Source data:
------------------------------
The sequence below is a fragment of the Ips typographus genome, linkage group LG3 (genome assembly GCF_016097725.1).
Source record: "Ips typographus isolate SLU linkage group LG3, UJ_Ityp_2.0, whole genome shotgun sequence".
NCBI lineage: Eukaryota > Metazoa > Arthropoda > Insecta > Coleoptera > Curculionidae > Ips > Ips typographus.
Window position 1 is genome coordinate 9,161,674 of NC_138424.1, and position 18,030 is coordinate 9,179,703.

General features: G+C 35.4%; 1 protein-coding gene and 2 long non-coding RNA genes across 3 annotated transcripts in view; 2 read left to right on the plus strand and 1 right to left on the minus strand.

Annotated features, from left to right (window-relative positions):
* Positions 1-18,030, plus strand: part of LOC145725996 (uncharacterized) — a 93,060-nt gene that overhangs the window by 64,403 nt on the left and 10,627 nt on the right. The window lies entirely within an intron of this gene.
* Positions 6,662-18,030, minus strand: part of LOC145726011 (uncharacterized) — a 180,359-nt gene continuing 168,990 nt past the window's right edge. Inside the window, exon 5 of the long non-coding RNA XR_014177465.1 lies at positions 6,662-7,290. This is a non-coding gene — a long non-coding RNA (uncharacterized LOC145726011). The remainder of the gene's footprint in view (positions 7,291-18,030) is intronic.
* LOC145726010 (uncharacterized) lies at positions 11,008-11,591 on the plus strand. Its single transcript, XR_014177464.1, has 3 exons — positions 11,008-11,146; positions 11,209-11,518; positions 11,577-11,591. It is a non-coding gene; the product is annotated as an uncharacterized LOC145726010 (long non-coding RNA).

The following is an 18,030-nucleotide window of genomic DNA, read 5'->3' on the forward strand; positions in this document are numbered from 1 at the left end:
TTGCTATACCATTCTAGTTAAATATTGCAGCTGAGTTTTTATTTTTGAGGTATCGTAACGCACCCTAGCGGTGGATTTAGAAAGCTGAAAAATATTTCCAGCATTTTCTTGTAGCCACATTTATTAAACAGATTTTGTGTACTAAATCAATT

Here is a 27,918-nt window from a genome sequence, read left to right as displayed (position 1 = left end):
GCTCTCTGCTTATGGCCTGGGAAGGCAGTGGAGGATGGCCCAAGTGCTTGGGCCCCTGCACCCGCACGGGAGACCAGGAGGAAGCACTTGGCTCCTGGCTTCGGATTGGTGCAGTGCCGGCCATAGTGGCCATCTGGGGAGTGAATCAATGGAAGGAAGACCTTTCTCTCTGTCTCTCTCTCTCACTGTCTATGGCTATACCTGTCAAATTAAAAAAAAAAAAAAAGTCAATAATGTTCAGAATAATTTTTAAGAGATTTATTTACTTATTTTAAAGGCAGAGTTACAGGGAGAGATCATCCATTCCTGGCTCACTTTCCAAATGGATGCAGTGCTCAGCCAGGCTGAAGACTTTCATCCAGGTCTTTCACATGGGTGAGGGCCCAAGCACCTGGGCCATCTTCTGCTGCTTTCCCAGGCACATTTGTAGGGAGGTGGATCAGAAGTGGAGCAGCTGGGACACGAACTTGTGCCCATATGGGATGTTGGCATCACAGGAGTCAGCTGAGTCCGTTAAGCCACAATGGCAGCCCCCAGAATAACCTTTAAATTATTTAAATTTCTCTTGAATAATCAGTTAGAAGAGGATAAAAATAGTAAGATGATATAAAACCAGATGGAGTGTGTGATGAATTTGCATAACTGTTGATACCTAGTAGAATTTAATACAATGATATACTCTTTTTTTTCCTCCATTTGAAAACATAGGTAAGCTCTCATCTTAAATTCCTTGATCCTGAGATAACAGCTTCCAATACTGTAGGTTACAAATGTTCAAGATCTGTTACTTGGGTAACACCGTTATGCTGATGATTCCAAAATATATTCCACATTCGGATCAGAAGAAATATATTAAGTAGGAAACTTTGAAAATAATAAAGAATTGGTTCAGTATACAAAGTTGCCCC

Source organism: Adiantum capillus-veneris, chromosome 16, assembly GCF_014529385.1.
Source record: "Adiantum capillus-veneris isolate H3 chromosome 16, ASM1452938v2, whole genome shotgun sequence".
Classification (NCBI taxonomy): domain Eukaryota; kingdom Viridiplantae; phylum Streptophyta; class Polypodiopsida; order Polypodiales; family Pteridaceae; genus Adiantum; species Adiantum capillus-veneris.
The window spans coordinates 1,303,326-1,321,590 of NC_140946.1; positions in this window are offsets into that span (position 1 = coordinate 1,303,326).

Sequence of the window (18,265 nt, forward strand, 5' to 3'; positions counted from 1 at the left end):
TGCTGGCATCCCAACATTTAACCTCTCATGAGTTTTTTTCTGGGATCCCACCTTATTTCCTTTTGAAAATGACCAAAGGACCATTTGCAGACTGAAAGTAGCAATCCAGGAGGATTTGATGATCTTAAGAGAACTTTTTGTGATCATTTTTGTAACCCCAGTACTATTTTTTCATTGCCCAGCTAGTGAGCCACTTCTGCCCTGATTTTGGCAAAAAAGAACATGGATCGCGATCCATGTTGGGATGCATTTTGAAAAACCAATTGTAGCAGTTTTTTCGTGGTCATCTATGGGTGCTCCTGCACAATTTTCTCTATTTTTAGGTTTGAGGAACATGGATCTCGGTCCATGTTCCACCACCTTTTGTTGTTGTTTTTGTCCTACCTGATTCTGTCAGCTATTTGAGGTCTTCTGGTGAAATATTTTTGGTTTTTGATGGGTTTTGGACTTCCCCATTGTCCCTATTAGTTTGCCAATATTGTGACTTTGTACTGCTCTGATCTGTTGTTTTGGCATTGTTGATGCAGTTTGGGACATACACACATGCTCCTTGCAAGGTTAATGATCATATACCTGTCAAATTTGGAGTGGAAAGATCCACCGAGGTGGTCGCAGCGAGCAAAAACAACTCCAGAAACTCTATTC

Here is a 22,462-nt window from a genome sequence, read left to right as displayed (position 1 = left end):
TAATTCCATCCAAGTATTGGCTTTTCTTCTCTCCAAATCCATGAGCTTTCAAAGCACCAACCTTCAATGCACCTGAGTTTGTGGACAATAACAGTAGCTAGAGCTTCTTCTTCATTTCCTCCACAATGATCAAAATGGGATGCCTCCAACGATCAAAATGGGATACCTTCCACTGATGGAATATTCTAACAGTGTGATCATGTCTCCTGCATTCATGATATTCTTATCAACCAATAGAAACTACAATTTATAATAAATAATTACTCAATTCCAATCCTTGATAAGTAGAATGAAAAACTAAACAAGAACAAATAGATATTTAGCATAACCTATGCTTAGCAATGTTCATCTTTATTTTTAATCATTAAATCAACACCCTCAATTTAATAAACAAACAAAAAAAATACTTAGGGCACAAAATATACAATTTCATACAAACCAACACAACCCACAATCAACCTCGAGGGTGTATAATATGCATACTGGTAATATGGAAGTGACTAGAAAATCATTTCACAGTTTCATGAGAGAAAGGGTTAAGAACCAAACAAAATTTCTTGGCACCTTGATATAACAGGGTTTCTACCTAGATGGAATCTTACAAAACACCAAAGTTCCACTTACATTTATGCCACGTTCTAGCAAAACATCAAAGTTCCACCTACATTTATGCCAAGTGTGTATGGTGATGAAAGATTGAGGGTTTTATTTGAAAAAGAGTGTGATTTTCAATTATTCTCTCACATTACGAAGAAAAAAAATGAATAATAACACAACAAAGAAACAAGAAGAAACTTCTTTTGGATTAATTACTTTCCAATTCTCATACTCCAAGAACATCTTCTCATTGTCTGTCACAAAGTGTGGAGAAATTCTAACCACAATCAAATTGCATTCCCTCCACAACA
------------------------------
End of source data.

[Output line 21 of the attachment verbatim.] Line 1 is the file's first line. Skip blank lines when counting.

TAATTCCATCCAAGTATTGGCTTTTCTTCTCTCCAAATCCATGAGCTTTCAAAGCACCAACCTTCAATGCACCTGAGTTTGTGGACAATAACAGTAGCTAGAGCTTCTTCTTCATTTCCTCCACAATGATCAAAATGGGATGCCTCCAACGATCAAAATGGGATACCTTCCACTGATGGAATATTCTAACAGTGTGATCATGTCTCCTGCATTCATGATATTCTTATCAACCAATAGAAACTACAATTTATAATAAATAATTACTCAATTCCAATCCTTGATAAGTAGAATGAAAAACTAAACAAGAACAAATAGATATTTAGCATAACCTATGCTTAGCAATGTTCATCTTTATTTTTAATCATTAAATCAACACCCTCAATTTAATAAACAAACAAAAAAAATACTTAGGGCACAAAATATACAATTTCATACAAACCAACACAACCCACAATCAACCTCGAGGGTGTATAATATGCATACTGGTAATATGGAAGTGACTAGAAAATCATTTCACAGTTTCATGAGAGAAAGGGTTAAGAACCAAACAAAATTTCTTGGCACCTTGATATAACAGGGTTTCTACCTAGATGGAATCTTACAAAACACCAAAGTTCCACTTACATTTATGCCACGTTCTAGCAAAACATCAAAGTTCCACCTACATTTATGCCAAGTGTGTATGGTGATGAAAGATTGAGGGTTTTATTTGAAAAAGAGTGTGATTTTCAATTATTCTCTCACATTACGAAGAAAAAAAATGAATAATAACACAACAAAGAAACAAGAAGAAACTTCTTTTGGATTAATTACTTTCCAATTCTCATACTCCAAGAACATCTTCTCATTGTCTGTCACAAAGTGTGGAGAAATTCTAACCACAATCAAATTGCATTCCCTCCACAACA